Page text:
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Alex Miller's New Column

Famous Conspiracy Theorists I Have Known

I spent a whole year surrounded by conspiracy theorists, all keen to convert me to their weird, deluded ideas.

Hello, I'm the Editor-in-Chief of VICE UK. I never get to write because I'm too busy walking around noisily criticising others. But, in an attempt to change that, here's Alex Miller's New Column. I asked Twitter to help me decide on a name and someone pointed out that this was a good one because it's a joke that only gets funny as it gets old.



I spent last year surrounded by conspiracy theorists: I spent time at David Icke’s house. I met the whistleblowing messiah David Shayler and admired his graffiti Union Jack-print tee. I exchanged emails with Annie Machon, trying to get her to take me to the spot where, she believes, Princess Diana had been murdered. I got a heads up about the impending alien Olympic invasion conspiracies from Dr Joye Pugh and Ian R Crane (though the conspiracies themselves impended and then clearly imploded). Speaking to these people became a hobby of mine.

Recently, though, I was thinking about the time I rubbed shoulders with a whole angry rabble of them. I was at Southwark Crown Court and they were there to defend an idiot who’d tried and failed to rip apart the killuminati's 7/7 bombings plot with some homemade DVDs.

I’m reminded of this because I have just finished Foucault’s Pendulum, by Umberto Eco. Which is fucking brilliant. Seriously, it’s 600 thick doorstops of brilliant, held together by a blubbery paste of genius and generously heaped with lumps of profundity so profoundly profound that it took me about three years to finish. Basically, it's an ironical study of conspiracy theory through the ages, from the Templars to European anti-Semites and contemporary tools like Dan Brown. The line that struck me most was: “There exists a secret society with branches throughout the world, and its plot is to spread the rumour that a universal plot exists.”


Back in 2011, I had some dealings with the jovial anarchist Charlie Veitch. He wasn’t exactly a badass in a mask; he attended marches in Lycra, armed with a megaphone, shouting words like "sheeple", generally attempting to mischievously tweak the nose of ignorance and authority. It was pretty annoying, but back then, he was a celebrity within the conspiracy community.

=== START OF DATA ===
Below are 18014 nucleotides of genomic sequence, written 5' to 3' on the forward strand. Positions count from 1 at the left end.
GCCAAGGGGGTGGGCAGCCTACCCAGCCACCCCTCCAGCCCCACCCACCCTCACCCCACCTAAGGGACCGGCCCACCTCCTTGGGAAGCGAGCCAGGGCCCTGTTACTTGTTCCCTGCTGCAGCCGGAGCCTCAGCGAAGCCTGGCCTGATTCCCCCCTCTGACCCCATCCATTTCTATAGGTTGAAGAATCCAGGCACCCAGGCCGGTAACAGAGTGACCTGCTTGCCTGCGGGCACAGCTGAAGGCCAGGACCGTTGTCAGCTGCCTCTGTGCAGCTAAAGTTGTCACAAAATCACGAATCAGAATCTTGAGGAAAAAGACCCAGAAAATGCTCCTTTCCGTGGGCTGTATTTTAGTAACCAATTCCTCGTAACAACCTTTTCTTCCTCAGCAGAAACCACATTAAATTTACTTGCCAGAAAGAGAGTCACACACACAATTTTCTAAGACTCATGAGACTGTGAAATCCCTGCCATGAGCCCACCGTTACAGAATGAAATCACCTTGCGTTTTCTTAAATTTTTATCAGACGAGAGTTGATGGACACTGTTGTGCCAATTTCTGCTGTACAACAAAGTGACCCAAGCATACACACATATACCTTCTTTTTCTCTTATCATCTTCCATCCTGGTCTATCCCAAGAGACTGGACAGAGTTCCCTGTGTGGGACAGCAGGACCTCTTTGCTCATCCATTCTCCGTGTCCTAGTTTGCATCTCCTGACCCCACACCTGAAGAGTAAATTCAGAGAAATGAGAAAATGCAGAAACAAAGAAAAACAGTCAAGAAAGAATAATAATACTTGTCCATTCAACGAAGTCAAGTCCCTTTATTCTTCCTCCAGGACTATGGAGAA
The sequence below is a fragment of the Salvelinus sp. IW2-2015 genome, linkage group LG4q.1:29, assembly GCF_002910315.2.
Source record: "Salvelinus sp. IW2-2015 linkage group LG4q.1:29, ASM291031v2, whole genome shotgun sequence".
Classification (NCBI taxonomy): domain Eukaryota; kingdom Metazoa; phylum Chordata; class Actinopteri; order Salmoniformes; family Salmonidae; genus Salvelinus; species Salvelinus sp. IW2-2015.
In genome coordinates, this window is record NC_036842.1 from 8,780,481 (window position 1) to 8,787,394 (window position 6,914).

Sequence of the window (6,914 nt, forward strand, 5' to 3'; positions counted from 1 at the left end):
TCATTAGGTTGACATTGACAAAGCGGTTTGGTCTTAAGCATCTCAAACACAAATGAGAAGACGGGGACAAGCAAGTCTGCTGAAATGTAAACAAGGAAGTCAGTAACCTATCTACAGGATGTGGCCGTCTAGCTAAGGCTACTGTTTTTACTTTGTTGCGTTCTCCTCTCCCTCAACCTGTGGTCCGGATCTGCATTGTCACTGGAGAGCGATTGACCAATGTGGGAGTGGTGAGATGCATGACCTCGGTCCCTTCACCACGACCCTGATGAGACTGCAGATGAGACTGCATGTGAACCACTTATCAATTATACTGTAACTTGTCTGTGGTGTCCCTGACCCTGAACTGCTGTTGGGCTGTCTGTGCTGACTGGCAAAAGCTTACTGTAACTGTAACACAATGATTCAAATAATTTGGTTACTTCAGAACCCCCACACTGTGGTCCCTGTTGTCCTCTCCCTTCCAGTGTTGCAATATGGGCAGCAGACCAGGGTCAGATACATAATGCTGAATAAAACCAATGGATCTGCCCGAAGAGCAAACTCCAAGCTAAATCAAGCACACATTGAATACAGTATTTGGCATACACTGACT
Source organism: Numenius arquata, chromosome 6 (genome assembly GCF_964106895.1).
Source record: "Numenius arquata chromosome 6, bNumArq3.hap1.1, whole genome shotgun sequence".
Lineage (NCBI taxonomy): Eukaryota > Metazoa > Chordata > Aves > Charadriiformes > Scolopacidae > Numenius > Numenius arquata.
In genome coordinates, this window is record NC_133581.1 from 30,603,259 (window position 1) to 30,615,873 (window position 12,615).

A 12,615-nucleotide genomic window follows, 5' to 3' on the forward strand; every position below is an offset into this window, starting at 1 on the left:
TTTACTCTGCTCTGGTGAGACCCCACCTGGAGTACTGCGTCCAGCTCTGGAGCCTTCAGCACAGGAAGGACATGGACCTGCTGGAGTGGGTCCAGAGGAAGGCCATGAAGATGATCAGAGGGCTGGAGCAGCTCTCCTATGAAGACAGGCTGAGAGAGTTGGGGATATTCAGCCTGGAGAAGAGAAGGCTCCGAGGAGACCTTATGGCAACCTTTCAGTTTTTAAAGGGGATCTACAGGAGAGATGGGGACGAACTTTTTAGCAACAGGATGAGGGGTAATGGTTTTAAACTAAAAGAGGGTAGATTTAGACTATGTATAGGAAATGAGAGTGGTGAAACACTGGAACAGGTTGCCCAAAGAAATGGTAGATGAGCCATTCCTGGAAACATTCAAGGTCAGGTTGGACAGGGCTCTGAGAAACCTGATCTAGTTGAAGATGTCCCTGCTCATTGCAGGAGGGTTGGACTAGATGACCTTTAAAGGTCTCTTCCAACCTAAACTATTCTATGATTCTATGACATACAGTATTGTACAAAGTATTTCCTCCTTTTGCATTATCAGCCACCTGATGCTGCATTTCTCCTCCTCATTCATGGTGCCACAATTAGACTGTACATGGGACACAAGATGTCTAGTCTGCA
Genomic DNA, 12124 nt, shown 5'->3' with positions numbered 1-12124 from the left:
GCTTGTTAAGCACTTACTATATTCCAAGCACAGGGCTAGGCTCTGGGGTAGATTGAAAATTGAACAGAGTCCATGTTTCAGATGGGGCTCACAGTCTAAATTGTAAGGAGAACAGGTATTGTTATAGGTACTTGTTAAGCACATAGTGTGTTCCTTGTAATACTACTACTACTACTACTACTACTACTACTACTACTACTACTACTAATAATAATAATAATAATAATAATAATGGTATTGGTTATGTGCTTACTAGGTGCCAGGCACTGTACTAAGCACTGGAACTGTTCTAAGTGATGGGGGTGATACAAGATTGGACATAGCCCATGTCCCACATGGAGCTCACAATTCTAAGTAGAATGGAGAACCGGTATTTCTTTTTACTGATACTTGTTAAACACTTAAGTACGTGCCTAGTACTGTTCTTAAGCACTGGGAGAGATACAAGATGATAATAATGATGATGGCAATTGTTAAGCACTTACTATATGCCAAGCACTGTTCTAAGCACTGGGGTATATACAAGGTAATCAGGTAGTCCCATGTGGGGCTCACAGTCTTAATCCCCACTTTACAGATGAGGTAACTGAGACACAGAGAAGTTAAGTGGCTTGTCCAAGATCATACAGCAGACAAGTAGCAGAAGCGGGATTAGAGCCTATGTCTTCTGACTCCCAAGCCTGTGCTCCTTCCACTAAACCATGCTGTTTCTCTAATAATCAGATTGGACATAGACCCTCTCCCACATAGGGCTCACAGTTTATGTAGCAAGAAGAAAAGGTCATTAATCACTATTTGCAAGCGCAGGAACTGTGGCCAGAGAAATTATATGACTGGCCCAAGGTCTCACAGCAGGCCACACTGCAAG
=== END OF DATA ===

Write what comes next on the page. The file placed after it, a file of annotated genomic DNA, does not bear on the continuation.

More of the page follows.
Charlie had recently been banned from Central London after getting dawn-raided and arrested before the Royal Wedding. But, because he don’t give no shit about The Man, he met me at Southwark Crown Court to take me to the trial of Muad’Dib.

Muad'Dib, Charlie explained to me, is the pseudonym (nicked from Dune) of John Hill. Hill’s an old man with a long white beard who lives in a small town in Ireland. He’s best known as the creator of 7/7 Ripple Effect, a film blaming the London terrorist attacks not, of course, on the four vicious arseholes I naively blamed, but the UK government and the complicit British Broadcasting Corporation. It’s an unbelievably stupid movie. Seriously, it’s like if Innocence of the Muslims was a mockumentary directed by M. Night Shayayayayaylan – it’s that bad.

“He’s a very spiritual man,” Charlie reassured me as we walked inside. Muad’Dib had already suffered 150 days incarceration in Wandsworth Prison for sending copies of his film to the jury foreman on a trial linked to the 7/7 suicide bombings – which was moronic. Yes, it was a moronic move from a paranoid imbecile with iMovie and a copy of The Protocols of the Elders of Zion to post shit like that to a jury, but it was also a moronically punitive move by a paranoid state with lots of prisons and no sense of perspective.


A whole gang of conspiracy-theorist dorks had also arrived at court. They were cautiously approaching Charlie, who, in their world, had clearly become Dean Martin or something since his arrest. They shook his hand, patted his back and laughed at his jokes.

The visitor’s gallery was full of John Hill’s supporters. I sat with them as Charlie scored lols by mocking the lawyers’ wigs and pointing out the Zionist implications of the courtroom crest. At one point, he jogged out of the room, returning with a copy of 7/7 Ripple Effect and pressed it into my hand, urging me to watch it.

“When the judge comes in, we shouldn’t stand up,” someone said. Everyone around me chuckled in agreement.

“I’m going to stand up, I’m afraid,” I whispered to Charlie.

The judge came in. We all stood up.

After a couple of hours, I snuck from the courtroom and realised that the halls outside were full. There were tonnes of people who couldn’t fit into the court – conspiracists excited that their heroes, Charlie Veitch and Muad’Dib, were just beyond these doors. And fair enough to be excited; this was a day out for a group of people who rarely interacted beyond the confines of certain websites. They'd taken their opportunity to venture inside the belly of the New World Order and, now that they were there, they weren't going to miss the chance to literally throw literature exposing the dark powers who run the world at doubters like me.


Looking back at that gang, it reminds me of that Eco quote: “There exists a secret society with branches throughout the world, and its plot is to spread the rumour that a universal plot exists.” I wonder if the conspiracists ever consider that perhaps they are the secret society constructing the ultimate plot? Probs not.

Follow Alex on Twitter: @terriblesoup

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